Holiday-Obsessed Moms Send Kids the Wrong Message
posted by: gretchen
The scent of pine still lingers in the air. The dry cleaner might get to Santa’s suit today, or maybe tomorrow. Candle wax is still warm and your first credit card bill from December’s spree hasn’t arrived. Is that a bit of fudge on your chin? Is that a half-eaten candy cane stuck to the bottom of your sock? Are you still telling people, “Happy New Year”?
Quick! Plan Valentine’s Day!
Before one holiday is dead, cold, and sent off with a spectacular Viking funeral, today’s over-achieving moms are expected to pounce on the next big holiday.
It’s easy to blame stores for stocking the next holiday’s accoutrements months in advance. My sister-in-law was at a store on Christmas Eve and saw St. Patrick’s Day accessories, which explains why everyone received Kiss Me, I’m Irish dishtowels. Just kidding. She shopped the day before Christmas Eve. But you can’t completely blame your local retailers. Stores order their stock sometimes a year in advance. They may not control when items are shipped to them. It’s like an Amazon diaper subscription that’s gone rogue. They just show up. Either you put out the merchandise, or the storage rooms overflow. That’s why if you come to my house, your drink will sit on a Size 4 diaper and yeah, our dogs are housebroken. Why do you ask?
But you can’t blame stores when you’re the Holiday Pusher on the corner, opening your blog like an overcoat: Psssst. Lady, come here. You haven’t even washed the champagne flutes from New Year’s Eve, but I have a savvy Valentine craft to do with your kids today! Don’t forget to pin and share!
When the focus is on holidays, holidays, holidays, holidays, holidays, moms send kids a message holidays are the only days that really matter. You work toward them with decorating, crafts, special menus, parties, and projects. Kids see where your energy is directed. They’re the ones who are shoved up to tables and handed glue sticks to make things for distant holidays they don’t understand or particularly care about.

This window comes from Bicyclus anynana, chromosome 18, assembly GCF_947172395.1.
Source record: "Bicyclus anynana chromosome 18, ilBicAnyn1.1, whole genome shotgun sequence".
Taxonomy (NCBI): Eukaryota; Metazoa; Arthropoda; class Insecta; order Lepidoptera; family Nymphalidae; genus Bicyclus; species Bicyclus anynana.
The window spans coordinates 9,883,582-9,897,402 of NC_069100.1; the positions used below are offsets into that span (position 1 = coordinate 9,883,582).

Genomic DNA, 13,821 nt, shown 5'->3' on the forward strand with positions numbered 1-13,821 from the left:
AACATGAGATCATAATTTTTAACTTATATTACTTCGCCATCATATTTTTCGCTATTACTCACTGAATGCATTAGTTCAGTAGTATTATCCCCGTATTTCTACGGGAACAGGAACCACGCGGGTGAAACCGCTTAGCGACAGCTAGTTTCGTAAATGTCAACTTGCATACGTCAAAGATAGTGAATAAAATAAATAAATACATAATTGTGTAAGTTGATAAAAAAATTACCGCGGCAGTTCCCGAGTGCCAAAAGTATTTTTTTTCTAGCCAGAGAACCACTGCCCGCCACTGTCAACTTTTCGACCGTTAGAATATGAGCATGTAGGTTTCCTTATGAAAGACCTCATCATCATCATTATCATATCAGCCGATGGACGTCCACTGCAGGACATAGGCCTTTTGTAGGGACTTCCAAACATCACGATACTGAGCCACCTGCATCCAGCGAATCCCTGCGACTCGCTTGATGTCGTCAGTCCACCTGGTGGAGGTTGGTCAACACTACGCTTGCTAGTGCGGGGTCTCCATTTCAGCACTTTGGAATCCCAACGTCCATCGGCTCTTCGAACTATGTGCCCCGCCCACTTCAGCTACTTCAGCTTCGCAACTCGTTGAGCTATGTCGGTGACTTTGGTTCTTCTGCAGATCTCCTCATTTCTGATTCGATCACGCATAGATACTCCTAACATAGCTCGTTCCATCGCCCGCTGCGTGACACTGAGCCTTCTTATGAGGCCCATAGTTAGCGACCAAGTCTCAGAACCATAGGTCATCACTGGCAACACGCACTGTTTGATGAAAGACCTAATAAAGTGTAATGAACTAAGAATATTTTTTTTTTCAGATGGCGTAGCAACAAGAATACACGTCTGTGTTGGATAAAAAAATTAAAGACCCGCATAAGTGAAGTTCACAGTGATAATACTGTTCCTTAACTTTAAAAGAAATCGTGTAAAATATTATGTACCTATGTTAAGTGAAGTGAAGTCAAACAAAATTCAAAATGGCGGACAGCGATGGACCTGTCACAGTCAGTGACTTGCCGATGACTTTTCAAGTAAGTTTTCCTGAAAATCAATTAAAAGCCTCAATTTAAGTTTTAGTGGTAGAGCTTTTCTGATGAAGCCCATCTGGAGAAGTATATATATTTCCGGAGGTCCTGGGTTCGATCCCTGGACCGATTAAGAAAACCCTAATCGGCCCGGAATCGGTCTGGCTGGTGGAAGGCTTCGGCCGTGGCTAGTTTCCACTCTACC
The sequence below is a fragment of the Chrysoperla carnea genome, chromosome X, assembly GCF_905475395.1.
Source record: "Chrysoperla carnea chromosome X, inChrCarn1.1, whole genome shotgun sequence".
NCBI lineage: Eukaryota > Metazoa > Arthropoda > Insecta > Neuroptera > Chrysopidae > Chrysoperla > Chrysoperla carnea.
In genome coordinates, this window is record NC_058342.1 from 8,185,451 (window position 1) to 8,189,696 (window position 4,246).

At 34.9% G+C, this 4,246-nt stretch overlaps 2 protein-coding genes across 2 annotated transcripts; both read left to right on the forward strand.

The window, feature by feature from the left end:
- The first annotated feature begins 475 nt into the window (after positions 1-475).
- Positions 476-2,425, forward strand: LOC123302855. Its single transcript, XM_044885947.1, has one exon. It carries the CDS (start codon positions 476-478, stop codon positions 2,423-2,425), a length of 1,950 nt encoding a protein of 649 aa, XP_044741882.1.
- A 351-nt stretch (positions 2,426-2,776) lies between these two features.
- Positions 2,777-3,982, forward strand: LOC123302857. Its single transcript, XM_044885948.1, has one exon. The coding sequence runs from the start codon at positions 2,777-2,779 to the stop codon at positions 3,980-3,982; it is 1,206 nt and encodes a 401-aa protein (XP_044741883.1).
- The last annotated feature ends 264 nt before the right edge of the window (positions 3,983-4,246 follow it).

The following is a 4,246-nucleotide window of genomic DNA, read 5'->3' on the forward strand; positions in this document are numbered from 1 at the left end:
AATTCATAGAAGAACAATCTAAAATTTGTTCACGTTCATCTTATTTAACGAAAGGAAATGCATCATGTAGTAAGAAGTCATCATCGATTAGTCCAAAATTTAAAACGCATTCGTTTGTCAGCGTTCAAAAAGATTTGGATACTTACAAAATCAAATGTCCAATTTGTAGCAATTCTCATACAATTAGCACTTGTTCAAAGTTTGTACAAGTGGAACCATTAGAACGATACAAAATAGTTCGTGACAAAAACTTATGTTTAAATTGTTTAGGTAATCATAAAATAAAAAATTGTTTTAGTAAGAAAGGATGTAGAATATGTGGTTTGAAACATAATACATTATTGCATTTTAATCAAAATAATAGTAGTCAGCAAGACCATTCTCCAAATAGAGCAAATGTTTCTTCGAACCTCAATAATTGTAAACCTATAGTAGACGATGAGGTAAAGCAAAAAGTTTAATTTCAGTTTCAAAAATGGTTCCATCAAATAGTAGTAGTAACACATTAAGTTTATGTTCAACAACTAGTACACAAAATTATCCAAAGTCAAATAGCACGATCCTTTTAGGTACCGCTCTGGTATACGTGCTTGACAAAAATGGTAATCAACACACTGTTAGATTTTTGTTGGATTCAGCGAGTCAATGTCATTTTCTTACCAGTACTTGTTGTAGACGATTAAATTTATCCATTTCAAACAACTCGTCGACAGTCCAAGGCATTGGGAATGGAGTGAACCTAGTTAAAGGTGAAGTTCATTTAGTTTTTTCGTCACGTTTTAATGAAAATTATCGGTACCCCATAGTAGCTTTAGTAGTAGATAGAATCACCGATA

Overachieving Mom: Kids, it’s February 15th! Time to make some glittery shamrocks.
Mom: For Ireland.
Mom: For St. Patrick.
Kid: Who was he?
Mom: A saint in Ireland.
Mom: He drove snakes out of Ireland.
Kid: In a car? Cool! Can I just make a car instead?
Mom: As long as it’s green, you have a shamrock steering wheel, and the snakes are wearing seatbelts.
Crafts are fun. Spending time with your kids and making things together is awesome. Kids could use more glue-sticky fingers than ones forming video game controller claws. But how about doing it just because it’s a regular old Tuesday and today has enormous value? It’s here, it’s now, it’s all you have. Try to do a craft that has nothing to do with the next big holiday. What is inspiring your kids? Not you. Your kids. Ask them what they want to make without mentioning a Saint, a bunny, a pumpkin, a tree. And when the holiday nears, try to keep it all in perspective. Rushing holiday preparations, especially when it’s a minor holiday (you’ll know it because there’s still school and work), means when the holiday actually arrives you’re already over it.
Life isn’t a series of gauzy magazine pin-ably perfect holidays separated by weeks to prepare for perfect holidays. Holidays might be the 1000-watt exclamation points, but it’s only when we take a pause—period—that we catch a breath. Teaching kids to rest, reflect, and renew before setting course for The Next Big Thing is priceless.